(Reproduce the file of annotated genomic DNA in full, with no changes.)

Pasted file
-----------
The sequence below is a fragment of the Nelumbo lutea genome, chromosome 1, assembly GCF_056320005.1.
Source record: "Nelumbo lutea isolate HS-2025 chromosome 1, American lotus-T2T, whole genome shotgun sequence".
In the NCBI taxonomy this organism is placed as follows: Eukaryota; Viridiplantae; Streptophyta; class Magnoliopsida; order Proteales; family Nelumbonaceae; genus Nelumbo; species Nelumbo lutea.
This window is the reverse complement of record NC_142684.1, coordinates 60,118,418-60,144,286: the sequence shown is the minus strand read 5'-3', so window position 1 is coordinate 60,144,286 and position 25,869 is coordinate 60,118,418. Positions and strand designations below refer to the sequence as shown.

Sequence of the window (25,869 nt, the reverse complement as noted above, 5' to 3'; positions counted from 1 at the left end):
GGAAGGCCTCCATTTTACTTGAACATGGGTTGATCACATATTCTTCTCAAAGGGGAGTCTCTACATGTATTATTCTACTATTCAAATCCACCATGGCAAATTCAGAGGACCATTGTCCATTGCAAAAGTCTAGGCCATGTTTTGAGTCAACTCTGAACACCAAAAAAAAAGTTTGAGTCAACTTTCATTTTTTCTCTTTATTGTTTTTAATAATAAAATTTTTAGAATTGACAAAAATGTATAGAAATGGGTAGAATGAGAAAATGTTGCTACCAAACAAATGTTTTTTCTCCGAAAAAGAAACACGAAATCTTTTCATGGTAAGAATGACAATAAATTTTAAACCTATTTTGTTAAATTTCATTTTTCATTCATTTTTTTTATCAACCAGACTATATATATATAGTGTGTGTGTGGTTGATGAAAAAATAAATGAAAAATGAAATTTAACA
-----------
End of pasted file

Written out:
The sequence below is a fragment of the Nelumbo lutea genome, chromosome 1, assembly GCF_056320005.1.
Source record: "Nelumbo lutea isolate HS-2025 chromosome 1, American lotus-T2T, whole genome shotgun sequence".
In the NCBI taxonomy this organism is placed as follows: Eukaryota; Viridiplantae; Streptophyta; class Magnoliopsida; order Proteales; family Nelumbonaceae; genus Nelumbo; species Nelumbo lutea.
This window is the reverse complement of record NC_142684.1, coordinates 60,118,418-60,144,286: the sequence shown is the minus strand read 5'-3', so window position 1 is coordinate 60,144,286 and position 25,869 is coordinate 60,118,418. Positions and strand designations below refer to the sequence as shown.

Sequence of the window (25,869 nt, the reverse complement as noted above, 5' to 3'; positions counted from 1 at the left end):
GGAAGGCCTCCATTTTACTTGAACATGGGTTGATCACATATTCTTCTCAAAGGGGAGTCTCTACATGTATTATTCTACTATTCAAATCCACCATGGCAAATTCAGAGGACCATTGTCCATTGCAAAAGTCTAGGCCATGTTTTGAGTCAACTCTGAACACCAAAAAAAAAGTTTGAGTCAACTTTCATTTTTTCTCTTTATTGTTTTTAATAATAAAATTTTTAGAATTGACAAAAATGTATAGAAATGGGTAGAATGAGAAAATGTTGCTACCAAACAAATGTTTTTTCTCCGAAAAAGAAACACGAAATCTTTTCATGGTAAGAATGACAATAAATTTTAAACCTATTTTGTTAAATTTCATTTTTCATTCATTTTTTTTATCAACCAGACTATATATATATAGTGTGTGTGTGGTTGATGAAAAAATAAATGAAAAATGAAATTTAACA